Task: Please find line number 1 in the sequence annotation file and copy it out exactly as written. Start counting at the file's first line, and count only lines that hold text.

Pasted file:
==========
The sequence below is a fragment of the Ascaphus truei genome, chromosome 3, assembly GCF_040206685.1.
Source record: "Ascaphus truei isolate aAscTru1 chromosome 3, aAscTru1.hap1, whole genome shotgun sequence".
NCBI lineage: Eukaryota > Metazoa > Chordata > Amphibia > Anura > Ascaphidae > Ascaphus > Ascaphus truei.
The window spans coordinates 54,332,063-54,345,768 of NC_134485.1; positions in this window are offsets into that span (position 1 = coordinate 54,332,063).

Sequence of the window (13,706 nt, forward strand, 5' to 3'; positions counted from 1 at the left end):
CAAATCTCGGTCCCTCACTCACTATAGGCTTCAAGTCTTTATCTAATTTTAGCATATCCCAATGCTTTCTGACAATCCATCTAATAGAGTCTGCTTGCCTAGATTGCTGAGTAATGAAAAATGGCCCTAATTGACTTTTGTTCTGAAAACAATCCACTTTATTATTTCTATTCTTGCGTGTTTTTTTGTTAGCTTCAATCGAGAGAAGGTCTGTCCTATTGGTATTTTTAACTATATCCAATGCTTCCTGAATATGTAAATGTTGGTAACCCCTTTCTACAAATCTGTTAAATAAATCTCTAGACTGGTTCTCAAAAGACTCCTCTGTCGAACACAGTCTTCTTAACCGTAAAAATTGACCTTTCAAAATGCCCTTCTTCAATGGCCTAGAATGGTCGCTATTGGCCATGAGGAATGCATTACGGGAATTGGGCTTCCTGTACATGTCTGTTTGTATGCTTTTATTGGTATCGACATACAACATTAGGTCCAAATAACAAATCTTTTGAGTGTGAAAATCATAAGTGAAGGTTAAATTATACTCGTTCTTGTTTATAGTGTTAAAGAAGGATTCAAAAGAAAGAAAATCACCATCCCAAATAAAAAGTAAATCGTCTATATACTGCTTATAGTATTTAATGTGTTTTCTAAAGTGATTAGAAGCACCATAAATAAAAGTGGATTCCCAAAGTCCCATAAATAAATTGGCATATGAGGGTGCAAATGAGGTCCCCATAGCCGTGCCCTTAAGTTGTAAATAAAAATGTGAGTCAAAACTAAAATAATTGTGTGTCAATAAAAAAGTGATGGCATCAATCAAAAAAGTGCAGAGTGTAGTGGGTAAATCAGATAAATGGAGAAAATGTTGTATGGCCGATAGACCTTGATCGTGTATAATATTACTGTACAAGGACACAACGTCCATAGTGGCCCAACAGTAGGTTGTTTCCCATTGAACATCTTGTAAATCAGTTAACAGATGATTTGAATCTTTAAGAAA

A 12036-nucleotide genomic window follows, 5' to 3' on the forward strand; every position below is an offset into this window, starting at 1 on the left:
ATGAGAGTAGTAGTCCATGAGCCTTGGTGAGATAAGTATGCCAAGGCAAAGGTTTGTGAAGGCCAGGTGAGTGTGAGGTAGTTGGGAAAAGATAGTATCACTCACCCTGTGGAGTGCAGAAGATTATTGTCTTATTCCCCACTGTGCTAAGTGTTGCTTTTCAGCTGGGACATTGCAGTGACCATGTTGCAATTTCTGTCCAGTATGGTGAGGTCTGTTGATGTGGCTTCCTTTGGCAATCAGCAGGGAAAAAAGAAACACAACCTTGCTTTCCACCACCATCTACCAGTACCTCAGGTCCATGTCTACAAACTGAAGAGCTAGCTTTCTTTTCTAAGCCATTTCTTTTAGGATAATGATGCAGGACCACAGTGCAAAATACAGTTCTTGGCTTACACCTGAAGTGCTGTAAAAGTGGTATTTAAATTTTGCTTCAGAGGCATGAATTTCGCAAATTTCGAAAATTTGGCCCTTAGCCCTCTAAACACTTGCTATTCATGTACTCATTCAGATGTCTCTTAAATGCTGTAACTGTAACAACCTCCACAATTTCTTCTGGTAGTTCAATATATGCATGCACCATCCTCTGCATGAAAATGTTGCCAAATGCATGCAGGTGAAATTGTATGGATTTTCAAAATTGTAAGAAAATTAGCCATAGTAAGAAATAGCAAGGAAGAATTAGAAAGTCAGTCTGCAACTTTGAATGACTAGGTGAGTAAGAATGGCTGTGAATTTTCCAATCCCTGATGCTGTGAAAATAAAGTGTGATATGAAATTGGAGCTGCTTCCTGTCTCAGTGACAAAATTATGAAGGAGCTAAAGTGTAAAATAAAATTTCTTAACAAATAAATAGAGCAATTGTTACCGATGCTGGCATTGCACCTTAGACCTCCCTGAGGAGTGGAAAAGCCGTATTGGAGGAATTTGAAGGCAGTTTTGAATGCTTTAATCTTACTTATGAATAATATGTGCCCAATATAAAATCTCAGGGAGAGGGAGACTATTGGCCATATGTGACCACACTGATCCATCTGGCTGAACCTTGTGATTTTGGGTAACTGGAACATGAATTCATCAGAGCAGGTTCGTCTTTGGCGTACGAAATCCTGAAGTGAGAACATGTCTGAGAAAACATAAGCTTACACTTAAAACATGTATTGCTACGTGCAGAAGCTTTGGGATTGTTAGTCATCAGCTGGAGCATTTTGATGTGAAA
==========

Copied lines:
The sequence below is a fragment of the Ascaphus truei genome, chromosome 3, assembly GCF_040206685.1.